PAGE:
A Bus Named Desire

Daniel Brooks

In days of yore, taking a bus in Moscow was no picnic. Only those who rode the bus all the time understood the ins and outs. Veterans of the bus service were a special breed who knew the routes of Moscow’s buses, trolleys, and streetcars by heart. They could go across town for a pittance and in the case of retired Russians, for free. They knew exactly where to go without a map. If asked for directions, every route could be named and a debate about the best option discussed at length. The knowledge was in their heads. As is often true in Russia, the directions were not always clear. You had to know in advance, or ask questions all the time, to get information about public transport above ground.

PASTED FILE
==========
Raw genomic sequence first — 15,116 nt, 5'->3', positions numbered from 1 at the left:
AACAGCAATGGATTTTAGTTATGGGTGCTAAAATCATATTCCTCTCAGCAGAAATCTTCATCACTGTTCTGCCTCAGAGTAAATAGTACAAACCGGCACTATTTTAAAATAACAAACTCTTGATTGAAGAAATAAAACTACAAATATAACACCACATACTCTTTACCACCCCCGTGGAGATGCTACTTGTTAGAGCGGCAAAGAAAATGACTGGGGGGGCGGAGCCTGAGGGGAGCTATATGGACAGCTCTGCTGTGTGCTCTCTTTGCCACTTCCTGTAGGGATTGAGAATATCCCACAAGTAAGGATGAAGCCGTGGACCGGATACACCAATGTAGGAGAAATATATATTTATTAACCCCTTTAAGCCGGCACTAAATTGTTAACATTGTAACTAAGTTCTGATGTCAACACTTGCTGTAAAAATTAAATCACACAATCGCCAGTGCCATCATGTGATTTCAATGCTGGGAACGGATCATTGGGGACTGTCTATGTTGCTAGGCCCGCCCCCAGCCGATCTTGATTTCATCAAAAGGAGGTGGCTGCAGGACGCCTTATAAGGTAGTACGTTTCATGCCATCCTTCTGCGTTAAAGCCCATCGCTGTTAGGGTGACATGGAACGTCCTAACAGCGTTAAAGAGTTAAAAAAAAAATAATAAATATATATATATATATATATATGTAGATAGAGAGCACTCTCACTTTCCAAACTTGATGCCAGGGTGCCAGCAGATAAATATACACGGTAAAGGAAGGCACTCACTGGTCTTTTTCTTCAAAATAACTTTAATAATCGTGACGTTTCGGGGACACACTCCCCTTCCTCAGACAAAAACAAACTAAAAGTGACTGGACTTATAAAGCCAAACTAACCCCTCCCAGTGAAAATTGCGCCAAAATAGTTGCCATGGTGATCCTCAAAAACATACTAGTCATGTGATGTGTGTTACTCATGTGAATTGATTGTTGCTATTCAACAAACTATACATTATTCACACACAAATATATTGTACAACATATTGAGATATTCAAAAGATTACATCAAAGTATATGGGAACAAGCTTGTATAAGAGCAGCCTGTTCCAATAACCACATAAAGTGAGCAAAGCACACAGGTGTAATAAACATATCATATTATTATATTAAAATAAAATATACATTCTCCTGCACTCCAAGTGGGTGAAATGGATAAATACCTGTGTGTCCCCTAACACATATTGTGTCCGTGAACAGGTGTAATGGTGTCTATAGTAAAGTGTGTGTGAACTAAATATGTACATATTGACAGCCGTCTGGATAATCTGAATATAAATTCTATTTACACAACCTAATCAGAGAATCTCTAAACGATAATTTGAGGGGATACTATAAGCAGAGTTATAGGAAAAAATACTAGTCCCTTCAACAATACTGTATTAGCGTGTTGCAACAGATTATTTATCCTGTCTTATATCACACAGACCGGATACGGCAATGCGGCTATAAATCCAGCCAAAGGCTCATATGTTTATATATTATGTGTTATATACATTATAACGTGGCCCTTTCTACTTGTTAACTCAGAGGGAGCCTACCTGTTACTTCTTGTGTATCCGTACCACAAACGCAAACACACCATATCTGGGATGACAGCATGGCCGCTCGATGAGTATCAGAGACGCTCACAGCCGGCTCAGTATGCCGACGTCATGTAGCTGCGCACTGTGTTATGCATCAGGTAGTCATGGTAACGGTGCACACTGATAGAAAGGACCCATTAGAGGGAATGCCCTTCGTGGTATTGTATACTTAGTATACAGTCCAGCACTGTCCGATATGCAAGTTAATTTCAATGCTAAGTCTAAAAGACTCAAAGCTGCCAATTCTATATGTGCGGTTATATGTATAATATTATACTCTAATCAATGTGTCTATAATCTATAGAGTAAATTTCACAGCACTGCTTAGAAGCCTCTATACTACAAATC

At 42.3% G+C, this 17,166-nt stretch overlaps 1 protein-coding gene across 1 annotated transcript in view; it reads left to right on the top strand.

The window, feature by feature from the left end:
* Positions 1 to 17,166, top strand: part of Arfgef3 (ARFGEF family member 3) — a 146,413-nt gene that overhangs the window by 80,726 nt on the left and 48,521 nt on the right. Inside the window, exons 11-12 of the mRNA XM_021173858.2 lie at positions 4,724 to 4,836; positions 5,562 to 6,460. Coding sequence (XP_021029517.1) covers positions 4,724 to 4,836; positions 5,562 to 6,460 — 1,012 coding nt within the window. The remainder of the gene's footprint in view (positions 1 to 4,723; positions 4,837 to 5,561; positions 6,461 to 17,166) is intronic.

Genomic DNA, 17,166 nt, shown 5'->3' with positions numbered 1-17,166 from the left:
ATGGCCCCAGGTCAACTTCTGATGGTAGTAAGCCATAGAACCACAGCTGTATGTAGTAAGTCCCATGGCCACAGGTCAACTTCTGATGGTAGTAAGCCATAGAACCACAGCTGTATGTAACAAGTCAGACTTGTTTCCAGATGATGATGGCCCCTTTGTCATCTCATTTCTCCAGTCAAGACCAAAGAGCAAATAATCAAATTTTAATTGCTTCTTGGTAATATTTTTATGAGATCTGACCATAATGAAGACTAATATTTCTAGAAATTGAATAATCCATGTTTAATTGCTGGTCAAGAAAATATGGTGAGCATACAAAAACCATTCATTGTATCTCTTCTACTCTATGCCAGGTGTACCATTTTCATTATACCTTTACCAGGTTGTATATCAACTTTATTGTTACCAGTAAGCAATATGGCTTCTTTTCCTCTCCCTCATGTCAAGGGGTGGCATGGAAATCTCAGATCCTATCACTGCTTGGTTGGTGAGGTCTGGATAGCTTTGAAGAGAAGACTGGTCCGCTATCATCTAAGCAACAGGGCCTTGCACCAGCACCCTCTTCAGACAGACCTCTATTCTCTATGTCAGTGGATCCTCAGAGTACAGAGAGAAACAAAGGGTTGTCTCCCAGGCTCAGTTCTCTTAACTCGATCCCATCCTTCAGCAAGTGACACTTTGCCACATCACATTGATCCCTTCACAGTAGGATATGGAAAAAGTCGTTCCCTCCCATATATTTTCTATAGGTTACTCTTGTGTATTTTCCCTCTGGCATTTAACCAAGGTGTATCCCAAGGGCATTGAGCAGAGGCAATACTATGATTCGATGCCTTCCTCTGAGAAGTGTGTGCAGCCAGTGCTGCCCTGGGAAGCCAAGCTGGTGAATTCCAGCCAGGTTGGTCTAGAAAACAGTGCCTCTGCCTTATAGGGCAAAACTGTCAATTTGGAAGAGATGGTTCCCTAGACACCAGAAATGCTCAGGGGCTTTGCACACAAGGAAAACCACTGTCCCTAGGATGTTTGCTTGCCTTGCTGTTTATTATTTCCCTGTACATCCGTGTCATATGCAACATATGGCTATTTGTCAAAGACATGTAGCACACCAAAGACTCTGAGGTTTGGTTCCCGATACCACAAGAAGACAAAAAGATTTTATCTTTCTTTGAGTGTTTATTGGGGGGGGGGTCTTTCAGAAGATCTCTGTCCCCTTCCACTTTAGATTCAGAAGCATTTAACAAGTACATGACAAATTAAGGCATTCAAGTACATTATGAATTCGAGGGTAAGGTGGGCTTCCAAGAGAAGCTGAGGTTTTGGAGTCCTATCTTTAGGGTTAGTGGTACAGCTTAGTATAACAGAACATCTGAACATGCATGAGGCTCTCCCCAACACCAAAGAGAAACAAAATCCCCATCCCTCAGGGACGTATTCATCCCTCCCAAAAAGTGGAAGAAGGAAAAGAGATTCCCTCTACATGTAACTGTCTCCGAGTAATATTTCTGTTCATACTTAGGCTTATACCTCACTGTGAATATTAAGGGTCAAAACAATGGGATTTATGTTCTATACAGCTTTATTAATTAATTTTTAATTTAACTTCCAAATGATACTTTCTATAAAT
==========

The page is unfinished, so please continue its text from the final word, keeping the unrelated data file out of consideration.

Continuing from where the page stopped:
Until about three or four years ago, many of the buses and trams in Moscow were grimy and leaned to one side. Some were connected to overhead power lines. Often, the connections to the power lines would disconnect, causing everything in the bus lane to come to a halt. A long line of buses would line up in a traffic jam behind the one that was stuck. The bus passengers who hung around, waiting for the bus to be fixed, would look out of the window or stand outside smoking. Lacking smart phones, many people read books and newspapers. A bus driver would go outside in the freezing cold, driving snow, wind, rain, sleet or blazing sun and use a long rope to connect the trolleybus to the overhead power lines. It took a long time. The driver was dressed for driving a bus, often without a hat or even a scarf in the cold winter months.  Instead of gloves, the bus drivers often had standard issue canvas mittens. These were drivers with backbones of steel. A small crowd might gather and provide emotional support or just loiter. Only one person could man the rope. It came down to driver versus power line.  Eventually, the bus would be fixed and slowly, the crowded buses and trams would slowly trundle off. Later on, it would happen again at another place and another time.